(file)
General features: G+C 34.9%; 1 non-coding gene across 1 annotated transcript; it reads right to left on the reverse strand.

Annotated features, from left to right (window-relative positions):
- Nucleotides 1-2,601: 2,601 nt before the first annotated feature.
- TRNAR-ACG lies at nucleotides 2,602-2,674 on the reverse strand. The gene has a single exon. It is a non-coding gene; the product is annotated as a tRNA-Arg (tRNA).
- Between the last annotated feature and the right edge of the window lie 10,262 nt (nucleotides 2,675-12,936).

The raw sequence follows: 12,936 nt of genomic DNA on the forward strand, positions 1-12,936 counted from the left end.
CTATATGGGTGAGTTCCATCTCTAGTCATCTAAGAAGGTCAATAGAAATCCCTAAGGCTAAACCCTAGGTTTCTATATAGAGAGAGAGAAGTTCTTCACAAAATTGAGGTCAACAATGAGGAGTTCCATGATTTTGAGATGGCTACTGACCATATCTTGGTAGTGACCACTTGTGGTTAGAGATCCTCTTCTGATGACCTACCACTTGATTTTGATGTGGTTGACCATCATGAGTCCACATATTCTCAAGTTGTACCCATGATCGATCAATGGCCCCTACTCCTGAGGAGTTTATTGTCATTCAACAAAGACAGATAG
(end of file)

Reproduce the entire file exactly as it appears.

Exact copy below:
General features: G+C 34.9%; 1 non-coding gene across 1 annotated transcript; it reads right to left on the reverse strand.

Annotated features, from left to right (window-relative positions):
- Nucleotides 1-2,601: 2,601 nt before the first annotated feature.
- TRNAR-ACG lies at nucleotides 2,602-2,674 on the reverse strand. The gene has a single exon. It is a non-coding gene; the product is annotated as a tRNA-Arg (tRNA).
- Between the last annotated feature and the right edge of the window lie 10,262 nt (nucleotides 2,675-12,936).

The raw sequence follows: 12,936 nt of genomic DNA on the forward strand, positions 1-12,936 counted from the left end.
CTATATGGGTGAGTTCCATCTCTAGTCATCTAAGAAGGTCAATAGAAATCCCTAAGGCTAAACCCTAGGTTTCTATATAGAGAGAGAGAAGTTCTTCACAAAATTGAGGTCAACAATGAGGAGTTCCATGATTTTGAGATGGCTACTGACCATATCTTGGTAGTGACCACTTGTGGTTAGAGATCCTCTTCTGATGACCTACCACTTGATTTTGATGTGGTTGACCATCATGAGTCCACATATTCTCAAGTTGTACCCATGATCGATCAATGGCCCCTACTCCTGAGGAGTTTATTGTCATTCAACAAAGACAGATAG